“We have it set up so there is a bit of music in the background, a bit of white noise. Some days it’s quiet and everybody’s really focused and on some other days, everybody’s chatting. It’s a really social space. Everybody who works here says it’s very efficient, they get more work done here than they would at home. At the same time, they are here because they want to be around people.”
Why choose a coworking space over a café? Buchholz says, for one, you can avoid the sound of the espresso machine blasting in the background but also, if you’re a conscientious café consumer spending a lengthy period on the store’s Wi-Fi and using their space, you might spend $20 a day on coffee and assorted snacks. That’s about the cost of a day at The Common, he says. And you can bring your lunch and enjoy a more business-oriented ambiance.
Both Buchholz and Zanny Venner, one of the founders of the other coworking space in town, agree that the concept is ideal for synergies. Venner, who co-founded ALIGNED COLLECTIVE along with Susan Chapelle, a former Squamish town councillor, as a not-for-profit enterprise, says the synergies that happen organically between clients are among the top benefits.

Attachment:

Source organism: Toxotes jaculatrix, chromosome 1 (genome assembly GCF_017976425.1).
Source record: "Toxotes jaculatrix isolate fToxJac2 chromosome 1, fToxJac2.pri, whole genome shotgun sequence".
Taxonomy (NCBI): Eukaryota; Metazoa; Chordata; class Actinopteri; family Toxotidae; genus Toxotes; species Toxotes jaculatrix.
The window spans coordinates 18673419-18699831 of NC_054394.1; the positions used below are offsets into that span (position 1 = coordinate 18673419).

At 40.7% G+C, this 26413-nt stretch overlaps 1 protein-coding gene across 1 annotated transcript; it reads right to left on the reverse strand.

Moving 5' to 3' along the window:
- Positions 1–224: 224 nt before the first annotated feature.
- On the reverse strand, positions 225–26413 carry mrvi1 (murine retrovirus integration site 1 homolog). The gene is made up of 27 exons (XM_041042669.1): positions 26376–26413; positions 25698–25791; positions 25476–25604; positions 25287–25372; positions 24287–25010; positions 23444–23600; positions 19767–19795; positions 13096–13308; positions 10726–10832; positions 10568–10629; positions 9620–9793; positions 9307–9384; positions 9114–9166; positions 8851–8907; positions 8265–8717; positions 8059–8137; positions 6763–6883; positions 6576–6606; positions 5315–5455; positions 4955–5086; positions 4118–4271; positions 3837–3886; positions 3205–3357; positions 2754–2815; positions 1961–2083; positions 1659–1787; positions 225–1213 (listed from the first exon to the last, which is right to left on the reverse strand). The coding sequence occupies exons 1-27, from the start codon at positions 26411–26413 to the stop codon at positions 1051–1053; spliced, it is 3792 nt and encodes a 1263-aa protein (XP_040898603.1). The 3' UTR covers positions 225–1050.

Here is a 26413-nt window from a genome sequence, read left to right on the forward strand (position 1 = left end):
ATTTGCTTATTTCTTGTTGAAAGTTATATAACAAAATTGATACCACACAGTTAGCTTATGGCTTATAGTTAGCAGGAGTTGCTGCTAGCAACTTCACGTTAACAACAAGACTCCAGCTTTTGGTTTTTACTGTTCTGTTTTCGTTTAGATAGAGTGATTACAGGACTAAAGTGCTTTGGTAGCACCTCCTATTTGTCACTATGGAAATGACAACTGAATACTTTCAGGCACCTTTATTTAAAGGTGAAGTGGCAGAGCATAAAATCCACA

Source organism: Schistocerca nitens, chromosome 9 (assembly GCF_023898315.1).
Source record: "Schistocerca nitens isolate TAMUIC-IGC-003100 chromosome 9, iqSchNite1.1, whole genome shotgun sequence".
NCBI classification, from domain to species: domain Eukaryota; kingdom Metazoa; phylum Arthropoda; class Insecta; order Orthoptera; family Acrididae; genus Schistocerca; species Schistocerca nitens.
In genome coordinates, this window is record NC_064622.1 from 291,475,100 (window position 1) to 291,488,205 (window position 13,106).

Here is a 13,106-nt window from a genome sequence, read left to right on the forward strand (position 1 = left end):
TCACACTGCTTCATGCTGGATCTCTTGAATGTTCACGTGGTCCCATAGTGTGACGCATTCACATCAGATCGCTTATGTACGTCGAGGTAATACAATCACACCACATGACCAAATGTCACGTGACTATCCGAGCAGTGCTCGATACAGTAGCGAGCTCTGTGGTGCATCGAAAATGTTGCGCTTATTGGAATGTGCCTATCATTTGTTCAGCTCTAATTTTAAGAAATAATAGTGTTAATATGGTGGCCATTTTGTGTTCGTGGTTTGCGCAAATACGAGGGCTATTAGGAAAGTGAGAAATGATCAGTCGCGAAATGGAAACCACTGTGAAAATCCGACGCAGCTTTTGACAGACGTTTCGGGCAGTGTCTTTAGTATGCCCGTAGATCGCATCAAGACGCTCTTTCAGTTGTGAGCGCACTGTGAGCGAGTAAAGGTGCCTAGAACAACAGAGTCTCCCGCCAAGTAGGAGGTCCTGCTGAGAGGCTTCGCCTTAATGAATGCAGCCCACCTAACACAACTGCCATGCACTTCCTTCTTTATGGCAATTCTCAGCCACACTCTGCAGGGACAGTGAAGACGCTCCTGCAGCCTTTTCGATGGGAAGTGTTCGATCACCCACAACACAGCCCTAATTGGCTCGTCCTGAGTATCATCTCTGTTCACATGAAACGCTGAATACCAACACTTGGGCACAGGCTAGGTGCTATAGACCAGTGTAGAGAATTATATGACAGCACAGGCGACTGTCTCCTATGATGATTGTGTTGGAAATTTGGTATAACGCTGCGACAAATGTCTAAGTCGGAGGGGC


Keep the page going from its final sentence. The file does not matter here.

“Whether that happens at lunch or you’re getting a coffee or you’re sitting beside somebody, I’ve seen a lot of people say, ‘I need a graphic designer to help me design some graphics for my marketing plan’ or people need an accountant,” Venner says. “And because people know who is working in here, there are just these really beautiful encounters between people that have been naturally evolving. As we grow, we would like to be doing more curated professional development programming and services — this is all part of our long-term strategy when we have the capacity and the funds to do so.” Meanwhile, since opening their 3,000-square-foot space two years ago, Venner and Chapelle have seen a huge range of people take up their offer of space.